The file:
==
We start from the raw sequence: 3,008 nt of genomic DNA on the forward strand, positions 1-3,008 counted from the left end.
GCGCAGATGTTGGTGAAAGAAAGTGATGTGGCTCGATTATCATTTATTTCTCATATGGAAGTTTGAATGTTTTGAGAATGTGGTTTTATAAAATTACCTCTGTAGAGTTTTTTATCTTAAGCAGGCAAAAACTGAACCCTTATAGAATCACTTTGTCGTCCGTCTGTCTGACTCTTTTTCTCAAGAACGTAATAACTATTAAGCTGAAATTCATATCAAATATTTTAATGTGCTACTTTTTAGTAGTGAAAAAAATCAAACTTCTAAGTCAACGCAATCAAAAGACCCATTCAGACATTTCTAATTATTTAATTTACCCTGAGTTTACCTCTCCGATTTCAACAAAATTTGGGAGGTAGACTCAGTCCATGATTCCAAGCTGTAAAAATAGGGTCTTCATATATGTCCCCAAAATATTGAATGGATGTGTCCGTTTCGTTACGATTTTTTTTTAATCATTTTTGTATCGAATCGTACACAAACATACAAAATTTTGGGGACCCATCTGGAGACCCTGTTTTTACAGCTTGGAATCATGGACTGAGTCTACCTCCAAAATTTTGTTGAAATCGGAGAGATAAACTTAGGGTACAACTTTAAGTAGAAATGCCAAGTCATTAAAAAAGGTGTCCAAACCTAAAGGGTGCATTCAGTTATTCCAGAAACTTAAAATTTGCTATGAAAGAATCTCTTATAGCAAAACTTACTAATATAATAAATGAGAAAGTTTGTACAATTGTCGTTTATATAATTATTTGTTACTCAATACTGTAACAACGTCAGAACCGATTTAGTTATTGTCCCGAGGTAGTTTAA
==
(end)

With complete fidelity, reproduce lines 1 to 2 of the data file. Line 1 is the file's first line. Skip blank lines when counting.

We start from the raw sequence: 3,008 nt of genomic DNA on the forward strand, positions 1-3,008 counted from the left end.
GCGCAGATGTTGGTGAAAGAAAGTGATGTGGCTCGATTATCATTTATTTCTCATATGGAAGTTTGAATGTTTTGAGAATGTGGTTTTATAAAATTACCTCTGTAGAGTTTTTTATCTTAAGCAGGCAAAAACTGAACCCTTATAGAATCACTTTGTCGTCCGTCTGTCTGACTCTTTTTCTCAAGAACGTAATAACTATTAAGCTGAAATTCATATCAAATATTTTAATGTGCTACTTTTTAGTAGTGAAAAAAATCAAACTTCTAAGTCAACGCAATCAAAAGACCCATTCAGACATTTCTAATTATTTAATTTACCCTGAGTTTACCTCTCCGATTTCAACAAAATTTGGGAGGTAGACTCAGTCCATGATTCCAAGCTGTAAAAATAGGGTCTTCATATATGTCCCCAAAATATTGAATGGATGTGTCCGTTTCGTTACGATTTTTTTTTAATCATTTTTGTATCGAATCGTACACAAACATACAAAATTTTGGGGACCCATCTGGAGACCCTGTTTTTACAGCTTGGAATCATGGACTGAGTCTACCTCCAAAATTTTGTTGAAATCGGAGAGATAAACTTAGGGTACAACTTTAAGTAGAAATGCCAAGTCATTAAAAAAGGTGTCCAAACCTAAAGGGTGCATTCAGTTATTCCAGAAACTTAAAATTTGCTATGAAAGAATCTCTTATAGCAAAACTTACTAATATAATAAATGAGAAAGTTTGTACAATTGTCGTTTATATAATTATTTGTTACTCAATACTGTAACAACGTCAGAACCGATTTAGTTATTGTCCCGAGGTAGTTTAA